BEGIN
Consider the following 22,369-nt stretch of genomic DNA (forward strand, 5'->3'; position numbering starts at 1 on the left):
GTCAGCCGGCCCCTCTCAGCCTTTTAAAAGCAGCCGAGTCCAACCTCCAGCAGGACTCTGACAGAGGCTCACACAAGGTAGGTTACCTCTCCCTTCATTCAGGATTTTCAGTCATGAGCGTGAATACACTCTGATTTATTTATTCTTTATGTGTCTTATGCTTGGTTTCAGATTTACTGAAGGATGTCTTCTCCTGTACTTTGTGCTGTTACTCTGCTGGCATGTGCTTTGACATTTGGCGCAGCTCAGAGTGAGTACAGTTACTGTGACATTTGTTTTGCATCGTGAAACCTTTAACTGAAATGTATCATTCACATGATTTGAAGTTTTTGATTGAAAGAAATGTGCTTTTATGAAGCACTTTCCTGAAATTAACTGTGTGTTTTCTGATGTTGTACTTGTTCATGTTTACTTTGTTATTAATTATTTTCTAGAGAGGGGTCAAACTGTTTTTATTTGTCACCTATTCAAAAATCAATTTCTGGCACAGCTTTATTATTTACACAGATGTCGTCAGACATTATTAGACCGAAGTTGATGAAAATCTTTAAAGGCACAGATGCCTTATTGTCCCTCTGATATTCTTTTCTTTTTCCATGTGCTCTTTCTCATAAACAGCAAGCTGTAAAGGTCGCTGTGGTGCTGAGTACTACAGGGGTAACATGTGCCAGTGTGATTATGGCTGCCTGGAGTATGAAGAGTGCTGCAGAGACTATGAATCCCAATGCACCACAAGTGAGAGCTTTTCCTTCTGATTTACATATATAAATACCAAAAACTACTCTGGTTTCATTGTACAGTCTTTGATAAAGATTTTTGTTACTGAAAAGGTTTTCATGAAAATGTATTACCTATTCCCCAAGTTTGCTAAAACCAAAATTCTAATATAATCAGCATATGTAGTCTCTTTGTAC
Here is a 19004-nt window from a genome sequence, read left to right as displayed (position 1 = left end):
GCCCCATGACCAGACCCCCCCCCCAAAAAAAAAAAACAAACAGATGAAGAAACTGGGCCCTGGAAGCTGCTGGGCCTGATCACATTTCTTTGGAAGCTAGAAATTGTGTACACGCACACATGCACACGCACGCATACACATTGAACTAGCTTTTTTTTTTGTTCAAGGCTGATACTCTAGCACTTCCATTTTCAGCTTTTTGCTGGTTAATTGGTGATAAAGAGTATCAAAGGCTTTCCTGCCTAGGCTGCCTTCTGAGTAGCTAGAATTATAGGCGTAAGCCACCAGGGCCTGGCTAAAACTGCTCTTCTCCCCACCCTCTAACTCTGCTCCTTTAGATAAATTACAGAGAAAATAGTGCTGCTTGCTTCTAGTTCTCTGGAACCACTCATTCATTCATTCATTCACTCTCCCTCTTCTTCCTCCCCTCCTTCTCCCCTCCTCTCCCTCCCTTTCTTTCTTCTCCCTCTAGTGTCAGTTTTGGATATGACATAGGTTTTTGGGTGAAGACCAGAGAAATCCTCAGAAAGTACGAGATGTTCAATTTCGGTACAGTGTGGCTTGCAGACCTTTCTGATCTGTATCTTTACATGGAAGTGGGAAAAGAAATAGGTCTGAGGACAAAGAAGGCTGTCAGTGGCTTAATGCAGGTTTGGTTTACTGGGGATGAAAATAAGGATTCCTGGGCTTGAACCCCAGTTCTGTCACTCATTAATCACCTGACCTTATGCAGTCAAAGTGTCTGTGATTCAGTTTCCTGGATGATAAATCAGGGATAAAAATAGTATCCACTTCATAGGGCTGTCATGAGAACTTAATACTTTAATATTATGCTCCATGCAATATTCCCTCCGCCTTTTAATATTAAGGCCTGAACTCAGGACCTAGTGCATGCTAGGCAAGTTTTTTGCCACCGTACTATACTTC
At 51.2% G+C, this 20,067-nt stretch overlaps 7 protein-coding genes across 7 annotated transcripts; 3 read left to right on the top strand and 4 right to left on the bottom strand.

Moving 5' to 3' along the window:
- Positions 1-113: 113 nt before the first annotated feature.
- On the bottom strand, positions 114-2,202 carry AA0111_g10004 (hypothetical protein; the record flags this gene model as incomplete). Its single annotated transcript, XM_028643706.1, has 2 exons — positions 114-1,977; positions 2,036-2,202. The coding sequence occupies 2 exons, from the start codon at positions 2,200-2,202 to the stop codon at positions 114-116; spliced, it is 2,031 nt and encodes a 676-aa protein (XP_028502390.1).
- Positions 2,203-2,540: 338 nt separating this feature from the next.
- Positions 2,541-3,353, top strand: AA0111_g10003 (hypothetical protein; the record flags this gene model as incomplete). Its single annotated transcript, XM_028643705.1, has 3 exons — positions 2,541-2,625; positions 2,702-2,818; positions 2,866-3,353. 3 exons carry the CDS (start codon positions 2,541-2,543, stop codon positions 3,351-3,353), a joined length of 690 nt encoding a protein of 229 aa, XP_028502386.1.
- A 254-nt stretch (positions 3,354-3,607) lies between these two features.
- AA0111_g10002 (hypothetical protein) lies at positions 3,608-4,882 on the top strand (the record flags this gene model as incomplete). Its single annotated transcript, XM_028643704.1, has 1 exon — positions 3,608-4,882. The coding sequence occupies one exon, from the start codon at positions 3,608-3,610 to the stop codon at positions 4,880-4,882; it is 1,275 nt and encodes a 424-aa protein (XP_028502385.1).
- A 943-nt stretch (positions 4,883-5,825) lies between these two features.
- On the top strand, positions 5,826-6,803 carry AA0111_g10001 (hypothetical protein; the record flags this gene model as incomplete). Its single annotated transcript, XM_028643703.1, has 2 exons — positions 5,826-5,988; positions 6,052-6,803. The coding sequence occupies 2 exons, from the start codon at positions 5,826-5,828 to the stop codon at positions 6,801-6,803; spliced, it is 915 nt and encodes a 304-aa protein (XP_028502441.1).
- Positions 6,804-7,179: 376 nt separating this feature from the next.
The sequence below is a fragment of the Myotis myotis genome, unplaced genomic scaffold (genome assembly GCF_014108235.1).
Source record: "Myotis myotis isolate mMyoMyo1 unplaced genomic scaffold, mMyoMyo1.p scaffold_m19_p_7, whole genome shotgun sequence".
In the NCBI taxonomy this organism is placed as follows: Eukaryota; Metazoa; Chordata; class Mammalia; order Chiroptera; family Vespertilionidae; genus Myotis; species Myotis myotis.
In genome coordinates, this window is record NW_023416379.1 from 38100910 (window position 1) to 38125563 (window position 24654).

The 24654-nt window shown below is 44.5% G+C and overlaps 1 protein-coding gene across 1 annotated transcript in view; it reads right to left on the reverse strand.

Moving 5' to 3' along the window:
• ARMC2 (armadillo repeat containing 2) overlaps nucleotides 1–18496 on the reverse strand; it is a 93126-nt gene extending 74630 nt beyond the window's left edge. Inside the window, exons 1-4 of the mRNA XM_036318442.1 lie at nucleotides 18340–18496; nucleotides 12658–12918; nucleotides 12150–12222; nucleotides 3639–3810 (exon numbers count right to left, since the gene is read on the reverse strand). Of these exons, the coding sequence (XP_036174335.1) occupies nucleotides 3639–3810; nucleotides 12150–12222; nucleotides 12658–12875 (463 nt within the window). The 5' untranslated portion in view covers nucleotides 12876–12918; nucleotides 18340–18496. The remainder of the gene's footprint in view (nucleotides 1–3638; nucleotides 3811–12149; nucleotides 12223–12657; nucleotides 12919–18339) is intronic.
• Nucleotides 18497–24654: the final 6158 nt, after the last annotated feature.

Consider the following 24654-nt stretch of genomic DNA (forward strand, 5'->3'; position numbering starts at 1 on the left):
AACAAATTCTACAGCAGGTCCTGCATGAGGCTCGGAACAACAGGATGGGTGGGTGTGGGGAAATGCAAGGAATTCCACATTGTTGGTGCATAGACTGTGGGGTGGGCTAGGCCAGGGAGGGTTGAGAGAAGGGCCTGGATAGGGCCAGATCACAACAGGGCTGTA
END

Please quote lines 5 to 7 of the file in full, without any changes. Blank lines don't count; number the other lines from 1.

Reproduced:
At 51.2% G+C, this 20,067-nt stretch overlaps 7 protein-coding genes across 7 annotated transcripts; 3 read left to right on the top strand and 4 right to left on the bottom strand.

Moving 5' to 3' along the window:
- Positions 1-113: 113 nt before the first annotated feature.